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Our international trade mission to Mexico last week was a resounding success. The delegates on the mission project $6 million in new sales during the next 12 months as a result of the mission. That’s great news for Washington businesses, farmers and workers.
Trade success depends on good relationships, not just transactions. Much of our time in Mexico was spent in meetings and discussions with Mexico’s government, business and agricultural leaders. We renewed and advanced friendships, strengthened partnerships, identified mutually beneficial opportunities and worked out differences. It was an extremely intense and very productive agenda. Our agricultural and business representatives made key new contacts and developed solid leads and potential sales.
I met with Mexican President Vicente Fox, Secretary of Economy Fernando Canales and Secretary of Agriculture Javier Usabiaga to discuss issues of concern to Washington growers. One such issue is extremely high tariffs on U.S. apples. We were assured that we could expect this issue to be resolved in the very near future.
|Quote of the Week
“Our face-to-face meetings with the government, business and agricultural leaders of Mexico opened doors of opportunity for Washington businesses and farmers. That will mean more jobs and a boost for our state’s economy.”
—Governor Locke, June 28, 2004
We also made progress in opening additional Mexican markets for fresh Washington potatoes. We continued to work on getting Washington cherries into Mexico. And I especially enjoyed handing out samples of Washington apples to shoppers during our visits to markets in Mexico City and Guadalajara. The great taste of our state’s produce translates perfectly all over the world!
The businesses on the mission returned with direct contacts in Mexico and significant prospects for future sales and potential clients.
Some secured orders and anticipate immediate further sales as a direct result of the mission. Others viewed the mission as a huge step into markets their companies would not otherwise have been able to enter. Making the necessary contacts individually can take years and be cost-prohibitive for most businesses. But by acting collectively, our state's delegation has the credibility and commitment needed to open doors and prompt key discussions.
This was a great week for Washington state and Mexico, as trade partners and friends. Thank you to the members of the Washington state delegation for working so hard to make the trade mission a success for everyone in our state.Sincerely,
Improving Risk Management
Governor Locke and Attorney General Gregoire announced on June 30 that the three-year drive to reduce Washington state government’s exposure to lawsuits is showing positive results. Steps recommended in 2001 by the Risk Management Task Force have led to a growing trend of measurable improvements in the way state government manages liability risk. “We’re turning the tide of rising liability costs,” the Governor said. “We are making great progress despite being one of only a handful of states without immunity from damage suits. And we are successfully dealing with the impacts of decisions by courts in our state that have greatly expanded state liability.” Results so far include a decrease in the state’s insurance deductible without an increase in premiums, greater success in defending against tort lawsuits by the Office of the Attorney General, and improving independent forecasts of current and future liability claim costs.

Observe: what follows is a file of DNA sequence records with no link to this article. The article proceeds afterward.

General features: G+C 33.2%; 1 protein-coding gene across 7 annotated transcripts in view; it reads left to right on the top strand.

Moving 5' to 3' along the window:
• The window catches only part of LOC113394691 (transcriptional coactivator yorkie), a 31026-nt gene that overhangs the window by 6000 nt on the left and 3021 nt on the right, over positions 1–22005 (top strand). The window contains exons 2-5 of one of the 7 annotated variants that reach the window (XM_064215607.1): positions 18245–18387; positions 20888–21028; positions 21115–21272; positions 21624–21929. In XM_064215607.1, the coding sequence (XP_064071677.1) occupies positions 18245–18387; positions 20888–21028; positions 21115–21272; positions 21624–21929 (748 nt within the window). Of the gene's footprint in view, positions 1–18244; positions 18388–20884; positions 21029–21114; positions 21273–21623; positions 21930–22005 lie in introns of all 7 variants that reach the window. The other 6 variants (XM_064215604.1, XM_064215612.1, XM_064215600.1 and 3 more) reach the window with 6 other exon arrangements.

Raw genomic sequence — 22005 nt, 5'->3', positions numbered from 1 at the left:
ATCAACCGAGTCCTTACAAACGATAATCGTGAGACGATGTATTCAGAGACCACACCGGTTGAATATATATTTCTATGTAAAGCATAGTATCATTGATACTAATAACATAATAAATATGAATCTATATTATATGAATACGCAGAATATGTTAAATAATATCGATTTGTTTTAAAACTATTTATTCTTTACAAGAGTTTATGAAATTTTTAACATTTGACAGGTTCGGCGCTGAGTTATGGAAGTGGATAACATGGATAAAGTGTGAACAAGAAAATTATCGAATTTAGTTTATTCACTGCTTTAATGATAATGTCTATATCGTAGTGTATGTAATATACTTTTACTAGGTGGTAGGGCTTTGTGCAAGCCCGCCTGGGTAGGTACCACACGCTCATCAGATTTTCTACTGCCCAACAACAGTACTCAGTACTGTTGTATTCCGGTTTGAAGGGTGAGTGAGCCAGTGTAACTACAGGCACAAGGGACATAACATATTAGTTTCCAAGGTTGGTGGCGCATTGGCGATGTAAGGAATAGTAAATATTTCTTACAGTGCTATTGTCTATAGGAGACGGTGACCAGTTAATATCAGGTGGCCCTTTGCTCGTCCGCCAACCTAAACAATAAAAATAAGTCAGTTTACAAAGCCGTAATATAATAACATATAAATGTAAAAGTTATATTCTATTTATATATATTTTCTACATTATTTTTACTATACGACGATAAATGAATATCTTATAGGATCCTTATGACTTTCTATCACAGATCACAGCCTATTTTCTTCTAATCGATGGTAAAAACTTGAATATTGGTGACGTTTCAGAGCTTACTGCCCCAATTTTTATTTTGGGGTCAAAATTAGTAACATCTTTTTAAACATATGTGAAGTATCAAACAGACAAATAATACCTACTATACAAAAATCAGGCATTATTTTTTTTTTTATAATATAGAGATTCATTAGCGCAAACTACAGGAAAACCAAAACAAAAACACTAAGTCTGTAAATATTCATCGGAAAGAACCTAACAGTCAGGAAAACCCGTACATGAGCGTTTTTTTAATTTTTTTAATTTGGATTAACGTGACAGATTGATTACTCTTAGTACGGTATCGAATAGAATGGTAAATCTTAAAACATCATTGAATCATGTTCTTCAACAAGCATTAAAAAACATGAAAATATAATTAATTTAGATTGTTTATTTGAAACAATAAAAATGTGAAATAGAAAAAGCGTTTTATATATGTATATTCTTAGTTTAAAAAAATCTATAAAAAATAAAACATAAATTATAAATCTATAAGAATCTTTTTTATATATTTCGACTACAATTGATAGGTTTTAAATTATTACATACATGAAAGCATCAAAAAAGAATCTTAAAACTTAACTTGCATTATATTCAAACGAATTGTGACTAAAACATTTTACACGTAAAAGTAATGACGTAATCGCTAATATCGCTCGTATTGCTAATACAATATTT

At the Heart of DSHS Services
A large portion of the Washington State Heart Gallery exhibit, which features compelling photographic portraits of children, teens, adults, families and seniors supported by Department of Social and Health Services programs, is now available online. The Virtual Heart Gallery is available on the Washington State Heart Gallery Web site. The goal of The Heart Gallery is to inspire the public to help those supported by DSHS and its partners. Individuals can help by serving as adoptive and foster families, mentors for at-risk teens, and caregivers and companions to elderly people and people with disabilities. Other ways to help include supporting the Governor's Scholarship Fund for youth in foster care, hiring people with developmental disabilities, and providing respite care for families of people with developmental disabilities.
No More "Surprises" on Gifts Cards
Washington consumers who purchase gift cards have greater protection under a new law Governor Locke signed this year. The new law went into effect July 1. Gift certificates or gift cards issued after July 1, 2004, may no longer contain an expiration date, assess an inactivity charge or include a service fee. In exchange, retailers are no longer required to report unused portions of gift cards to the state as unclaimed property. “I am pleased gift card buyers and recipients will no longer have to worry about losing the value of their cards,” the Governor said.
Keeping Children Safe this Summer
The Department of Health has issued a new report to help keep children safe on the water. Each year an average of 27 Washington children under the age of 18 drown, most in open water such as lakes, rivers, ponds or creeks. Another 30 children in Washington are hospitalized annually after nearly drowning. Drowning deaths of Washington children are highest in the summer and peak in August. The Child Drowning Prevention Report reviewed 67 deaths of children who drowned between 1999 and 2001, and found that only two were wearing life jackets at the time of death. The study focuses on preventing drowning through increasing life jacket use, supervising children around water, creating physically safe water environments, emphasizing water safety, raising community and personal awareness of drowning risk factors, and improving data collection efforts.
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